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Osaka University succeeds in development of a highly active phosphorated cobalt nanotube catalyst that alters the amination reactions of carbonyl compounds

2021.07.02

The research group of Associate Professor Takato Mitsudome of the Osaka University Graduate School of Engineering Science has succeeded in developing a nanocatalyst (phosphorated cobalt nanorods) that exhibits extremely high activity in reductive amination reactions for carbonyl compounds, which are important in the chemical industry.

In recent years, due to the depletion of rare resources and cost issues, there has been active research on non-precious metal catalysts as an alternative to precious metal catalysts. However, non-precious metal catalysts used in reduction reactions, such as reductive amination reactions, are still low in activity and require high pressure hydrogen. Moreover, because these catalysts are immediately oxidized and deactivated in the atmosphere, there is the risk of ignition and the catalysts themselves also have low durability.

FFig. 1. Reductive amination of carbonyl compounds.
Credit: Osaka University.

In order to solve all of these problems, the research group worked on the development of a non-precious metal catalyst with high activity, durability, and safety. As such, they added phosphorus to cobalt, a cheap and available non-precious metal, and alloyed it into a nano-sized rod-shaped nano-alloy (Co2PNR), which was found to be stable in the atmosphere and highly active in reductive amination reactions for carbonyl compounds.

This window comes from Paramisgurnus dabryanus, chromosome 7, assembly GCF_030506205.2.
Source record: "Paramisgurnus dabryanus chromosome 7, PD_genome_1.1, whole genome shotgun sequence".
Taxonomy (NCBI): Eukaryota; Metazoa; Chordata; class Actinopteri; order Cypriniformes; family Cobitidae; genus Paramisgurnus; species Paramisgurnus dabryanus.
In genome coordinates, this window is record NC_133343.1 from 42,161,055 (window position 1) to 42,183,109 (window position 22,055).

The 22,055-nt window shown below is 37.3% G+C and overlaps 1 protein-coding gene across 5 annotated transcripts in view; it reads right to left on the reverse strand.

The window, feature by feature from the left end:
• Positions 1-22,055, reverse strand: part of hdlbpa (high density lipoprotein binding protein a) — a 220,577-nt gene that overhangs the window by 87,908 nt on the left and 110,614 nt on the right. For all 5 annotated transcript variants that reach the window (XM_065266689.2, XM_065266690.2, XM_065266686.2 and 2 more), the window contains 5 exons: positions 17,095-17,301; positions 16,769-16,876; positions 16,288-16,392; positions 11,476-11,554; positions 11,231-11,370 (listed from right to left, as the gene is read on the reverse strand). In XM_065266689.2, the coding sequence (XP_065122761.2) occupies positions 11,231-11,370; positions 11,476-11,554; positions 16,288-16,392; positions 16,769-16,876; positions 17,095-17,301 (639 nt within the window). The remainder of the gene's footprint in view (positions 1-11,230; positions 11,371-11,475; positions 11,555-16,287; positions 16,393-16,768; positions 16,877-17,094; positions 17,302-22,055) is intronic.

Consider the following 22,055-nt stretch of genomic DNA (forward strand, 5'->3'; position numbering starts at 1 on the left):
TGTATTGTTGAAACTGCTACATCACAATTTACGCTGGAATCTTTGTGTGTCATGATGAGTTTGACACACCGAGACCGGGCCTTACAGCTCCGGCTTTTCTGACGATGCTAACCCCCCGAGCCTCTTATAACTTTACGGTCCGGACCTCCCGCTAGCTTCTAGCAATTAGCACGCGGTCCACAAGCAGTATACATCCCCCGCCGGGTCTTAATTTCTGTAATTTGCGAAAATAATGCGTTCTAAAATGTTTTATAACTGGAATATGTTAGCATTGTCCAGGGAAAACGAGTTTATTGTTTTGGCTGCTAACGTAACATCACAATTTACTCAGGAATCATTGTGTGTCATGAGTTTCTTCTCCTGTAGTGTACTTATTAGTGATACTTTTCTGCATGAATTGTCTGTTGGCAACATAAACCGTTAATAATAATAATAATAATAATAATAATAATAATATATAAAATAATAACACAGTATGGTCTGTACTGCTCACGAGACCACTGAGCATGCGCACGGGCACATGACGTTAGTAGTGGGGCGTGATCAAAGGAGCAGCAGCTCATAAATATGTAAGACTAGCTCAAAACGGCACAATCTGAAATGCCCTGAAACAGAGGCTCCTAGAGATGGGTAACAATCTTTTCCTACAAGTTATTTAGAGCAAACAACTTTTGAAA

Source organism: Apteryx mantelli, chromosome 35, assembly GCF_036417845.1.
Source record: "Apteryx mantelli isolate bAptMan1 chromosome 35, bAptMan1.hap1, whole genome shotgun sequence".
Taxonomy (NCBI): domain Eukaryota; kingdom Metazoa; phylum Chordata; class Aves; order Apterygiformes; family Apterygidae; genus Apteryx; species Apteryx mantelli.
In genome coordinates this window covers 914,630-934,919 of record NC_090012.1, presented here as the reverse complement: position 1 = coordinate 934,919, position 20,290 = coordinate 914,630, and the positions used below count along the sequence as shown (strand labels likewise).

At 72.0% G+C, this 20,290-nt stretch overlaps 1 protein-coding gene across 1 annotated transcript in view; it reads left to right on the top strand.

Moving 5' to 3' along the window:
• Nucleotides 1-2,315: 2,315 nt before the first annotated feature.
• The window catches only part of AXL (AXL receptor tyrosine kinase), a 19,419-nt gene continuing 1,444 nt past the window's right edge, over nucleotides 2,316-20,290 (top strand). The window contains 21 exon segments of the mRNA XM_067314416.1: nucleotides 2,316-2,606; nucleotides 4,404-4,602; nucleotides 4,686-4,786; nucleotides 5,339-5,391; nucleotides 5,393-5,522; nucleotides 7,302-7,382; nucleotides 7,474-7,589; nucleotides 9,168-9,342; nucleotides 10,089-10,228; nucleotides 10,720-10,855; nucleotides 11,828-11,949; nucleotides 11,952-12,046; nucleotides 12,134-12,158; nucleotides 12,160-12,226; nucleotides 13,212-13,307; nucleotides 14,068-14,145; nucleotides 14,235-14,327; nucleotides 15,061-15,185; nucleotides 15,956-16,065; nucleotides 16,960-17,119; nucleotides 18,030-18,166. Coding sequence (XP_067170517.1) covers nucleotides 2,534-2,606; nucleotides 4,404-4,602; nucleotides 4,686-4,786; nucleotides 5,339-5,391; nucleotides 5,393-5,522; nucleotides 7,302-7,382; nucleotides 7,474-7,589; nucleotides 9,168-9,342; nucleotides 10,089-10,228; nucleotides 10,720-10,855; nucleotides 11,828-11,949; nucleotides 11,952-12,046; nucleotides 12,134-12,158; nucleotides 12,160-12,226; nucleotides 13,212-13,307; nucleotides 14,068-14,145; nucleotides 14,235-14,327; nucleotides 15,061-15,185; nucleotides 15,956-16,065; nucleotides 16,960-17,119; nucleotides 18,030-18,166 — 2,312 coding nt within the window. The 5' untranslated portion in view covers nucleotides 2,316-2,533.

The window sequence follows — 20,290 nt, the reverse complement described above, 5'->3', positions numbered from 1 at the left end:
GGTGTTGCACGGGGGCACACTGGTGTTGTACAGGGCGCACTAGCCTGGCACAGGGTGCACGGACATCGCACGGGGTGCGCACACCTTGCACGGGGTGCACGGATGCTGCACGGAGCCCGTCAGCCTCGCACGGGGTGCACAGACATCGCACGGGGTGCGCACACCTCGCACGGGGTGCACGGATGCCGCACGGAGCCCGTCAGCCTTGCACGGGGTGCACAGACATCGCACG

Fig 2. Electron micrograph picture of the phosphorated cobalt nanotube catalyst that was successfully developed

Additionally, Co2PNR shows the highest activity in the world amongst conventional non-precious metal catalysts and can convert a variety of carbonyl compounds to primary amines with high selectivity. This was the first time in the world that a non-precious metal catalyst was able to convert carbonyl compounds to primary amines under the extremely mild condition of hydrogen at normal atmospheric pressure (1 atm). Furthermore, because the catalyst that was developed is a solid catalyst, it can be easily analyzed by filtering it from the reaction solution, it can be repeatedly used, and it has become a 'smart catalyst' that combines safety, durability, and high activity.

Associate Professor Mitsudome said, "There are strong demands from the next-generation chemical industry, which aims to build a sustainable society, to develop safer, more energy efficient, and lower-cost catalytic reaction processes. Because the non-precious metal catalyst that we developed has high activity, durability, and safety, we want to demonstrate that the catalysts currently used by the chemical industry can be replaced with phosphorated metal catalysts in a variety of reactions, not just in reductive amination reactions."

This article has been translated by JST with permission from The Science News Ltd.(https://sci-news.co.jp/). Unauthorized reproduction of the article and photographs is prohibited.

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